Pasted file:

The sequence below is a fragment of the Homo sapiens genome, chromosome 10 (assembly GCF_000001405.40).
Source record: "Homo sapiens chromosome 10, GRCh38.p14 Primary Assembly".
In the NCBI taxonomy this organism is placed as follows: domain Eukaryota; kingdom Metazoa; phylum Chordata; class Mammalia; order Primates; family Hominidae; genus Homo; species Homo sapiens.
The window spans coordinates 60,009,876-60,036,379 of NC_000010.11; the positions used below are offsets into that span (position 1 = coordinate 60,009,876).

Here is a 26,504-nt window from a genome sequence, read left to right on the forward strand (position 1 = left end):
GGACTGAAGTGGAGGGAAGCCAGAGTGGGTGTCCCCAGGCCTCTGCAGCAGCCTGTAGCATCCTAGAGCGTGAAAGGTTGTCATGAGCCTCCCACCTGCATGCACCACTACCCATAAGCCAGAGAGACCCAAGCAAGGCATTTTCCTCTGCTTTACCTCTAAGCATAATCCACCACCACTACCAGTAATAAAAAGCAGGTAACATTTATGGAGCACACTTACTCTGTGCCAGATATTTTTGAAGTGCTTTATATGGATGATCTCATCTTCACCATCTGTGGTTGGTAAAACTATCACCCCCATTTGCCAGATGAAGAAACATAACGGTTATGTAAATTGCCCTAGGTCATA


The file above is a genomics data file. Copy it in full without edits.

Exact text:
The sequence below is a fragment of the Homo sapiens genome, chromosome 10 (assembly GCF_000001405.40).
Source record: "Homo sapiens chromosome 10, GRCh38.p14 Primary Assembly".
In the NCBI taxonomy this organism is placed as follows: domain Eukaryota; kingdom Metazoa; phylum Chordata; class Mammalia; order Primates; family Hominidae; genus Homo; species Homo sapiens.
The window spans coordinates 60,009,876-60,036,379 of NC_000010.11; the positions used below are offsets into that span (position 1 = coordinate 60,009,876).

Here is a 26,504-nt window from a genome sequence, read left to right on the forward strand (position 1 = left end):
GGACTGAAGTGGAGGGAAGCCAGAGTGGGTGTCCCCAGGCCTCTGCAGCAGCCTGTAGCATCCTAGAGCGTGAAAGGTTGTCATGAGCCTCCCACCTGCATGCACCACTACCCATAAGCCAGAGAGACCCAAGCAAGGCATTTTCCTCTGCTTTACCTCTAAGCATAATCCACCACCACTACCAGTAATAAAAAGCAGGTAACATTTATGGAGCACACTTACTCTGTGCCAGATATTTTTGAAGTGCTTTATATGGATGATCTCATCTTCACCATCTGTGGTTGGTAAAACTATCACCCCCATTTGCCAGATGAAGAAACATAACGGTTATGTAAATTGCCCTAGGTCATA